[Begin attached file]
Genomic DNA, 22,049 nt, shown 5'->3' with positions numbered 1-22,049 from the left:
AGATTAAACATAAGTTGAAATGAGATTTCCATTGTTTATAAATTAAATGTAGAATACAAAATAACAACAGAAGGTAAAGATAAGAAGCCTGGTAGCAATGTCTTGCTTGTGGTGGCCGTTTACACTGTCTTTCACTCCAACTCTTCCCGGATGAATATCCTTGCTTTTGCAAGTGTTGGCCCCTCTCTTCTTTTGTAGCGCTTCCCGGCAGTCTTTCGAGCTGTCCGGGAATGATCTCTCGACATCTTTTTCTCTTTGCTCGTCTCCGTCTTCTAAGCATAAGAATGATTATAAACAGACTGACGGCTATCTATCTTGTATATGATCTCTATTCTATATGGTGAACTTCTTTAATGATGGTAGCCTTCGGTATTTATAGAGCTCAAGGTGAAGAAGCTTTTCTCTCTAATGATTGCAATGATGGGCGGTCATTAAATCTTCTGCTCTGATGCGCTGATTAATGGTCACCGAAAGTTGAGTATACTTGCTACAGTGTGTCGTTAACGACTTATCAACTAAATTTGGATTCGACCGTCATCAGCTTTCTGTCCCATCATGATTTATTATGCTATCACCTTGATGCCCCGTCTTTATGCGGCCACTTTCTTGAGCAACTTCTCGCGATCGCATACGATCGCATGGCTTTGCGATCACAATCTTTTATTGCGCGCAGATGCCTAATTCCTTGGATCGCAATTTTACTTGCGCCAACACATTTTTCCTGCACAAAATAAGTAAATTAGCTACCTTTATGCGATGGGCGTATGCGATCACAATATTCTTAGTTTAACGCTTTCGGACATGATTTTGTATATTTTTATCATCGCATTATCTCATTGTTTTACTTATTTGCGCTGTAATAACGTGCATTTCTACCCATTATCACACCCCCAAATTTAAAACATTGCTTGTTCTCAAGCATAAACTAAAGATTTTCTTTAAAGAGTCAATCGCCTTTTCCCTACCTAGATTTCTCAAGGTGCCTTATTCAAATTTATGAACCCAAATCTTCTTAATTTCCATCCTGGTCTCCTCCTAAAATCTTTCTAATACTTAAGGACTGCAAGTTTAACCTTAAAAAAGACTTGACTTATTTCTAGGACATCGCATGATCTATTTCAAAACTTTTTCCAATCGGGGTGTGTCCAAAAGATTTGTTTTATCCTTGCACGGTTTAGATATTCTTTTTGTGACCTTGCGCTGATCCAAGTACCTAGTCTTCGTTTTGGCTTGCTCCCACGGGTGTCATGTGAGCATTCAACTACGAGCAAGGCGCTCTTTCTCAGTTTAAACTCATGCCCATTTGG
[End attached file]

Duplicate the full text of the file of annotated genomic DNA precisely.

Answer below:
Genomic DNA, 22,049 nt, shown 5'->3' with positions numbered 1-22,049 from the left:
AGATTAAACATAAGTTGAAATGAGATTTCCATTGTTTATAAATTAAATGTAGAATACAAAATAACAACAGAAGGTAAAGATAAGAAGCCTGGTAGCAATGTCTTGCTTGTGGTGGCCGTTTACACTGTCTTTCACTCCAACTCTTCCCGGATGAATATCCTTGCTTTTGCAAGTGTTGGCCCCTCTCTTCTTTTGTAGCGCTTCCCGGCAGTCTTTCGAGCTGTCCGGGAATGATCTCTCGACATCTTTTTCTCTTTGCTCGTCTCCGTCTTCTAAGCATAAGAATGATTATAAACAGACTGACGGCTATCTATCTTGTATATGATCTCTATTCTATATGGTGAACTTCTTTAATGATGGTAGCCTTCGGTATTTATAGAGCTCAAGGTGAAGAAGCTTTTCTCTCTAATGATTGCAATGATGGGCGGTCATTAAATCTTCTGCTCTGATGCGCTGATTAATGGTCACCGAAAGTTGAGTATACTTGCTACAGTGTGTCGTTAACGACTTATCAACTAAATTTGGATTCGACCGTCATCAGCTTTCTGTCCCATCATGATTTATTATGCTATCACCTTGATGCCCCGTCTTTATGCGGCCACTTTCTTGAGCAACTTCTCGCGATCGCATACGATCGCATGGCTTTGCGATCACAATCTTTTATTGCGCGCAGATGCCTAATTCCTTGGATCGCAATTTTACTTGCGCCAACACATTTTTCCTGCACAAAATAAGTAAATTAGCTACCTTTATGCGATGGGCGTATGCGATCACAATATTCTTAGTTTAACGCTTTCGGACATGATTTTGTATATTTTTATCATCGCATTATCTCATTGTTTTACTTATTTGCGCTGTAATAACGTGCATTTCTACCCATTATCACACCCCCAAATTTAAAACATTGCTTGTTCTCAAGCATAAACTAAAGATTTTCTTTAAAGAGTCAATCGCCTTTTCCCTACCTAGATTTCTCAAGGTGCCTTATTCAAATTTATGAACCCAAATCTTCTTAATTTCCATCCTGGTCTCCTCCTAAAATCTTTCTAATACTTAAGGACTGCAAGTTTAACCTTAAAAAAGACTTGACTTATTTCTAGGACATCGCATGATCTATTTCAAAACTTTTTCCAATCGGGGTGTGTCCAAAAGATTTGTTTTATCCTTGCACGGTTTAGATATTCTTTTTGTGACCTTGCGCTGATCCAAGTACCTAGTCTTCGTTTTGGCTTGCTCCCACGGGTGTCATGTGAGCATTCAACTACGAGCAAGGCGCTCTTTCTCAGTTTAAACTCATGCCCATTTGG